Mice homozygous for a gene-trap stop cassette in intron 27 of Chd2 survive until E18.5 with a marked growth retardation, and no viable offspring of these mice can be recovered14. Heterozygotes with this mutation show increased postnatal mortality at days 1-4, and in the long term they exhibit growth retardation, shorter life spans, and altered morphology in various organs. However, a dominant negative effect of the truncated protein could not be excluded in this model. A different model for Chd2 loss of function was recently created by the International Mouse Phenotyping Consortium, where exon 3 was replaced by a lacZ cassette and a stop signal15. No significant changes in mortality and aging were reported for these mice, but they exhibit slightly decreased body weight and length, skeletal abnormalities, abnormal bone structure, decreased fat amount and bone mineral density, and abnormalities in blood composition, such as decreased erythrocyte cell number, hemoglobin content, and mean platelet volume (http://www.mousephenotype.org/).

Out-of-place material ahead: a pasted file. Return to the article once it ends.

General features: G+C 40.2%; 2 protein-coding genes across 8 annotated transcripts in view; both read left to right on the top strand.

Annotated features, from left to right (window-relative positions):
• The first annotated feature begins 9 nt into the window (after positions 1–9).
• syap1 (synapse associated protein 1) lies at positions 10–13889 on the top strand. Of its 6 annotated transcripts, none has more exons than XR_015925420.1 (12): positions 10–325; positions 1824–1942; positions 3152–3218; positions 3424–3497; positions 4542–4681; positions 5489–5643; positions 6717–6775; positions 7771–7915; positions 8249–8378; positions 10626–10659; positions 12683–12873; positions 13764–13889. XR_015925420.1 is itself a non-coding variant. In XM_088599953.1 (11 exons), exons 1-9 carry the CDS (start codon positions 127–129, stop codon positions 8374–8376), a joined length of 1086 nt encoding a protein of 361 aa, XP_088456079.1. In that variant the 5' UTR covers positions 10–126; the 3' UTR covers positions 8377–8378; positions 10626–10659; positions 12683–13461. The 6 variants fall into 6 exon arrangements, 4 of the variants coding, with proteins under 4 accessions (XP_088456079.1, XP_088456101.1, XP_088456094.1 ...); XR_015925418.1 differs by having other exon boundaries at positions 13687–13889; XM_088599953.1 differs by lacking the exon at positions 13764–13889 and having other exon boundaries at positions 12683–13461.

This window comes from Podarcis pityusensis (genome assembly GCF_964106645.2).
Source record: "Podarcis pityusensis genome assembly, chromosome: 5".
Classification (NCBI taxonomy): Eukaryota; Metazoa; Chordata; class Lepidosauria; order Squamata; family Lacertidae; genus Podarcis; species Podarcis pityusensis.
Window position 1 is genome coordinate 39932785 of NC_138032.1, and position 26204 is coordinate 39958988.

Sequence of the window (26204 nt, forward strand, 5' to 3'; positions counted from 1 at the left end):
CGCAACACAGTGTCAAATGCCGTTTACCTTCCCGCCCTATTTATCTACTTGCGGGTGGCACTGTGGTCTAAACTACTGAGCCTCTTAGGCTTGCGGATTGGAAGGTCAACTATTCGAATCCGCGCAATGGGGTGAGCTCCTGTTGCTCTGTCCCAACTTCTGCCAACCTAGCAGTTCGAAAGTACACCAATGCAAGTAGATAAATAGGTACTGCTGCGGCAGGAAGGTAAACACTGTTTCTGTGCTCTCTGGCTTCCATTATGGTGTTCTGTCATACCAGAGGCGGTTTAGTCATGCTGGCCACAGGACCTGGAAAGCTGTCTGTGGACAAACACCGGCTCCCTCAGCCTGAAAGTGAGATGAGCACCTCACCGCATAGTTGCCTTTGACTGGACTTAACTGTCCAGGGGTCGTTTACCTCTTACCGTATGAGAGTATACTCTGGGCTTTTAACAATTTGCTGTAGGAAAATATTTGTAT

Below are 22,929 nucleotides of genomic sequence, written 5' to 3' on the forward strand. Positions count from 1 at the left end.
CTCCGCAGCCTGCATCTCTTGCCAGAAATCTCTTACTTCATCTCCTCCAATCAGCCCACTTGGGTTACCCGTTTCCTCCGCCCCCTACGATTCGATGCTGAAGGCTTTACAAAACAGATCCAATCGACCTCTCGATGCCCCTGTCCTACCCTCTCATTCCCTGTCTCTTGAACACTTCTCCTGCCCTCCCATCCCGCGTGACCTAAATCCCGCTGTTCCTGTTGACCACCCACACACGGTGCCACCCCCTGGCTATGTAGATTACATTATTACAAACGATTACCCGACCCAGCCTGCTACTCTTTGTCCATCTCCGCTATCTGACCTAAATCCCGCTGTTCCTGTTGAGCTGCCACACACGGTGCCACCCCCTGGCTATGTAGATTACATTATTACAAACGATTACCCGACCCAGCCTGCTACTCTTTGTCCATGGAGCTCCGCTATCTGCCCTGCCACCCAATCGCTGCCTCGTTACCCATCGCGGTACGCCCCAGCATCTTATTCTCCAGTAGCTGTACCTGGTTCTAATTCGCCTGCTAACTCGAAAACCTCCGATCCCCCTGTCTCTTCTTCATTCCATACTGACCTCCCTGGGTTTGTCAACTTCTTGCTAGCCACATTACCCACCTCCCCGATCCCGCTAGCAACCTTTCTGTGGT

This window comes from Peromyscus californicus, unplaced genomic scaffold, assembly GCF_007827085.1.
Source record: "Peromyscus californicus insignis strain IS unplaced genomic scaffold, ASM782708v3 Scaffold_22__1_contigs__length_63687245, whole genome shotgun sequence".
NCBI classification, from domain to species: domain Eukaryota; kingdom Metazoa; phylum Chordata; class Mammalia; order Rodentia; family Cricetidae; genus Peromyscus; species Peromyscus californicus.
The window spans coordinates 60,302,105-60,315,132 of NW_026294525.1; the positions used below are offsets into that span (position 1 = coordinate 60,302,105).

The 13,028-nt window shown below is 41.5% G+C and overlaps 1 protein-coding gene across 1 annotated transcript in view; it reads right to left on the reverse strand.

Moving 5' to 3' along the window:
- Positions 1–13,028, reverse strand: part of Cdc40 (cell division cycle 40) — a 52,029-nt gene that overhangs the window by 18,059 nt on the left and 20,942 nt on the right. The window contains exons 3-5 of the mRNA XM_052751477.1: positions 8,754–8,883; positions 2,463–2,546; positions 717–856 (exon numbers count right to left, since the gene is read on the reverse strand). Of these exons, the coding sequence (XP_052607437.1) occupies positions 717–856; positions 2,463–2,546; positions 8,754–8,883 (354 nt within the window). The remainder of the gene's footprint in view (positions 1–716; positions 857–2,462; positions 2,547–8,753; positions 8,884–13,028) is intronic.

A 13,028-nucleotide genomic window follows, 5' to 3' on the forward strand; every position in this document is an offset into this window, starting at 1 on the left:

In humans, CHD2 haploinsufficiency is associated with neurodevelopmental delay, intellectual disability, epilepsy, and behavioral problems (reviewed in ref. 16). Studies in mouse models and cell lines also implicate Chd2 in neuronal dysfunction: perturbations of Chd2 affect neurogenesis in the mouse developing the cerebral cortex17 and in human stem cells differentiated to neurons18, and loss of a single Chd2 copy leads to deficits in neuron proliferation and a shift in neuronal excitability19. Therefore, approaches for increasing CHD2 levels may have therapeutic relevance.
Multiple lines of evidence point to a strong link between lncRNA functions and those of chromatin-modifying complexes20,21. Numerous chromatin modifiers have been reported to interact with lncRNAs20. In addition, lncRNAs in vertebrate genomes are enriched in the vicinity of genes that encode for transcription-related factors2,22, including numerous chromatin-associated proteins, but the functions of the vast majority of these lncRNAs remain unknown. We hypothesized that the proximity of some lncRNA genes to genes involved in chromatin biology may imply a functional connection. To explore the biology of such interactions, we focus on one of the most conserved lncRNAs in vertebrates, found in close proximity to Chd2.